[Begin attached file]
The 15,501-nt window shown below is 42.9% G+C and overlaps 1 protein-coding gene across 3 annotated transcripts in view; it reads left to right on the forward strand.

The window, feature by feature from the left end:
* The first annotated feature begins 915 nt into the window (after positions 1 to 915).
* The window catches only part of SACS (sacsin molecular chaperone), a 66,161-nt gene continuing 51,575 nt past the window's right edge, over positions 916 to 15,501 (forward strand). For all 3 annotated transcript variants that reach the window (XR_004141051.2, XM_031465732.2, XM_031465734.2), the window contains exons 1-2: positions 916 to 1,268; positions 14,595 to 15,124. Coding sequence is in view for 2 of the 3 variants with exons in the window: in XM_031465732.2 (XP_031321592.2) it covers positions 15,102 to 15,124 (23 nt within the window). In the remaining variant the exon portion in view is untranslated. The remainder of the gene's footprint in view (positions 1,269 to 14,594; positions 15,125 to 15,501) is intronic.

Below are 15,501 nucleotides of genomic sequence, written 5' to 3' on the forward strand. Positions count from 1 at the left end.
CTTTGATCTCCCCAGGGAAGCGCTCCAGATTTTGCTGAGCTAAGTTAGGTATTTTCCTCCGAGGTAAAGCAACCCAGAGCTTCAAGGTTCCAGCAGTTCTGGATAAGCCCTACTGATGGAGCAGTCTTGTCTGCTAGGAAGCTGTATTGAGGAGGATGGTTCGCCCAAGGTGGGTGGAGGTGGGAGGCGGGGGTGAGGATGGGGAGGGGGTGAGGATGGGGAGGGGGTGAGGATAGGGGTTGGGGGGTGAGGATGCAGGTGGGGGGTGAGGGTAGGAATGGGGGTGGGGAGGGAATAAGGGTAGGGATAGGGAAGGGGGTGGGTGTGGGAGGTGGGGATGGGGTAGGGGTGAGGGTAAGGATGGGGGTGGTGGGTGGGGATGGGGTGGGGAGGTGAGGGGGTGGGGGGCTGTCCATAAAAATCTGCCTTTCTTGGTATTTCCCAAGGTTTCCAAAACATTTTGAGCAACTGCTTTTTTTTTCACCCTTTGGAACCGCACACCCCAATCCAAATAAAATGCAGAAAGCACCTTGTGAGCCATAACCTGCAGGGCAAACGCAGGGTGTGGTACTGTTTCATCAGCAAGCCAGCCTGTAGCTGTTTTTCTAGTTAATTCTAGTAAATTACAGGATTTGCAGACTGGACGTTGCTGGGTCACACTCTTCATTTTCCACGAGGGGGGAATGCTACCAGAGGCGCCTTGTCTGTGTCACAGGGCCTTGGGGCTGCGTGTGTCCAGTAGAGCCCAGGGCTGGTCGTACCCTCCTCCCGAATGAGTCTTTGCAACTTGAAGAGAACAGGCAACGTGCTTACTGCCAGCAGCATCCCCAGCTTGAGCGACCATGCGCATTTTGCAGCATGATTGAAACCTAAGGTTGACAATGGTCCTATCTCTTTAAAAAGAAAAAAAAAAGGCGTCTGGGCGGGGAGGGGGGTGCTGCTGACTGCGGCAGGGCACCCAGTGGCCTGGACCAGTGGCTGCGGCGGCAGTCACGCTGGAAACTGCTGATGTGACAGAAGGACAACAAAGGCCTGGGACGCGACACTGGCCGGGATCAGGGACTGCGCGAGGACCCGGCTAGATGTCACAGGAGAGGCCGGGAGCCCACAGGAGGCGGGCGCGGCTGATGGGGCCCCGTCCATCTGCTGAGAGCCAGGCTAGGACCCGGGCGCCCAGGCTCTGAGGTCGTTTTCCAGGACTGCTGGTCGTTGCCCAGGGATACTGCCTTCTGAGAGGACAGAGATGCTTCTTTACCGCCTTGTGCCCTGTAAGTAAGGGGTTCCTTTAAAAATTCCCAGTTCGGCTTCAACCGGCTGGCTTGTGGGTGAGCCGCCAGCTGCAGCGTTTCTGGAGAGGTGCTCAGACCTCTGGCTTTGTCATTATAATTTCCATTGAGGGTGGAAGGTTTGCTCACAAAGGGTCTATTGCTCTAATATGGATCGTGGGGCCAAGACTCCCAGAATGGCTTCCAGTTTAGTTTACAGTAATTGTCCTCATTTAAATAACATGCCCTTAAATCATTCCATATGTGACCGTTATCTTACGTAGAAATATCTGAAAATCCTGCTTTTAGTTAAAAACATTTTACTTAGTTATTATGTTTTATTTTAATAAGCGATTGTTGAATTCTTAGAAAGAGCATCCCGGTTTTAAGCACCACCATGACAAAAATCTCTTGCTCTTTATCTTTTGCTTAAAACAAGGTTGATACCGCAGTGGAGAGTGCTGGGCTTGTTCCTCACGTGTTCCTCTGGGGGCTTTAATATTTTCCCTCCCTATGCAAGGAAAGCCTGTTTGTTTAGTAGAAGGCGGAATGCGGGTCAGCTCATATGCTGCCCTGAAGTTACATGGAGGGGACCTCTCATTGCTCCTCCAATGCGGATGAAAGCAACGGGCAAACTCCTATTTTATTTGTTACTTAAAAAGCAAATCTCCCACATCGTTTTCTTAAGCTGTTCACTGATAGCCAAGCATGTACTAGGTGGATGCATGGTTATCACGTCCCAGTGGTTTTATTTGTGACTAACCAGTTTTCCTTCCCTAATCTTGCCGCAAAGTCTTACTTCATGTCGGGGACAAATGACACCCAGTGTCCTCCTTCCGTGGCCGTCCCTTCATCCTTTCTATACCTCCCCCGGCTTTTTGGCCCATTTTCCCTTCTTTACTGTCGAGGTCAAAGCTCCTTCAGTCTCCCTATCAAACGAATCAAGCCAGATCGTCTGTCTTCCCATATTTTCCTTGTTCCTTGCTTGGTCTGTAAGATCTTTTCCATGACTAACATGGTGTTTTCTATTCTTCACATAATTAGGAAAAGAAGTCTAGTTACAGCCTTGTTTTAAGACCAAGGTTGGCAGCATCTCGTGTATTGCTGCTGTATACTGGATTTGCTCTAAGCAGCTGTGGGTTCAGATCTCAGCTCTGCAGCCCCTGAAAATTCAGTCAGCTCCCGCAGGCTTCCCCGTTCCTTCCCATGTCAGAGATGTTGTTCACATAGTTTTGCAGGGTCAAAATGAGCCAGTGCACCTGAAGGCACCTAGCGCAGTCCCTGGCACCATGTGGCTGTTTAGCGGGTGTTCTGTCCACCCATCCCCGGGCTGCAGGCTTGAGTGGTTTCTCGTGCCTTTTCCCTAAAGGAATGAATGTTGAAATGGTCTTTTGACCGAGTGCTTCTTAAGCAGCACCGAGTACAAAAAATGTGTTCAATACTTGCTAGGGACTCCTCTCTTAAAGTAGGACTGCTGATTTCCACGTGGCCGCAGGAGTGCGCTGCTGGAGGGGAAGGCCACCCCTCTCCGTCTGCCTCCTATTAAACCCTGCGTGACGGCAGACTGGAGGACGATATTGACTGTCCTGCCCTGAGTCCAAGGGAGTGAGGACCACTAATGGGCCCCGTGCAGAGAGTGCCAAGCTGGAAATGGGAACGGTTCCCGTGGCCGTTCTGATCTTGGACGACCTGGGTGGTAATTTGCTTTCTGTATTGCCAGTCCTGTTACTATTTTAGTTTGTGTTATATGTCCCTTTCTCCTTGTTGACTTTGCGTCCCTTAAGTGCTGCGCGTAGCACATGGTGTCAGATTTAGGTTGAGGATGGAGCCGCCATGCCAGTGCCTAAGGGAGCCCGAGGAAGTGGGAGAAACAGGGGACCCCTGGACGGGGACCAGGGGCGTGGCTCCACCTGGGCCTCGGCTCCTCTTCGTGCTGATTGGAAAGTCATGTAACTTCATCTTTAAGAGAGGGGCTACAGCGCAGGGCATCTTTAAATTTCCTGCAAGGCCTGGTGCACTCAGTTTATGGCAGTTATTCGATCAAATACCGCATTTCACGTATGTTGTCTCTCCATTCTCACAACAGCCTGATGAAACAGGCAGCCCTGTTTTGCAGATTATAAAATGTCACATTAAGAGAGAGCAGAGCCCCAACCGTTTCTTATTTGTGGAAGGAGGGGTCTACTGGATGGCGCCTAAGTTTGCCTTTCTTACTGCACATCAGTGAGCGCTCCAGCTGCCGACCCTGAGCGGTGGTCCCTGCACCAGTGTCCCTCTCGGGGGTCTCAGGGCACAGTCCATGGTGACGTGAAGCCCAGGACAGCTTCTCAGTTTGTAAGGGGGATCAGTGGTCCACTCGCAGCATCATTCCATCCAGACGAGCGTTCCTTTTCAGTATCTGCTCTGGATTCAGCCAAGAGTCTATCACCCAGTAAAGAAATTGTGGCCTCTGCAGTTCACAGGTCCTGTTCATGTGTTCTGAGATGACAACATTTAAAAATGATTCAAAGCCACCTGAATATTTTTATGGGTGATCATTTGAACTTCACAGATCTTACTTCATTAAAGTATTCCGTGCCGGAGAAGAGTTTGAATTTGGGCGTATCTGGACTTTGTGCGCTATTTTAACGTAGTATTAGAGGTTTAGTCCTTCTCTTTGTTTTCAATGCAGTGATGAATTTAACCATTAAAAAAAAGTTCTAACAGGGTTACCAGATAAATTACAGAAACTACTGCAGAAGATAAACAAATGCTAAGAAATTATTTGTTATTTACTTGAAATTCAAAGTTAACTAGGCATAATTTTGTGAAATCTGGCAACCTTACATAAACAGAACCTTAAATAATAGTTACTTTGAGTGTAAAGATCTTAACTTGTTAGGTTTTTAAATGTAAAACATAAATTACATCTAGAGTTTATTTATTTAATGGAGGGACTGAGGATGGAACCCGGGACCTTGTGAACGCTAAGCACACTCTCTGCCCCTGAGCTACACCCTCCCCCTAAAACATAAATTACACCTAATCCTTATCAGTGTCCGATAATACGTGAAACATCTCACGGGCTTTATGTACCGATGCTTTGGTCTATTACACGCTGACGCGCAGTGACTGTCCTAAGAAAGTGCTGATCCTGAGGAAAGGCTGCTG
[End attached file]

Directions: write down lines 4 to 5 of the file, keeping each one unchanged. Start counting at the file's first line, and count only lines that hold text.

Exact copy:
* The window catches only part of SACS (sacsin molecular chaperone), a 66,161-nt gene continuing 51,575 nt past the window's right edge, over positions 916 to 15,501 (forward strand). For all 3 annotated transcript variants that reach the window (XR_004141051.2, XM_031465732.2, XM_031465734.2), the window contains exons 1-2: positions 916 to 1,268; positions 14,595 to 15,124. Coding sequence is in view for 2 of the 3 variants with exons in the window: in XM_031465732.2 (XP_031321592.2) it covers positions 15,102 to 15,124 (23 nt within the window). In the remaining variant the exon portion in view is untranslated. The remainder of the gene's footprint in view (positions 1,269 to 14,594; positions 15,125 to 15,501) is intronic.

Below are 15,501 nucleotides of genomic sequence, written 5' to 3' on the forward strand. Positions count from 1 at the left end.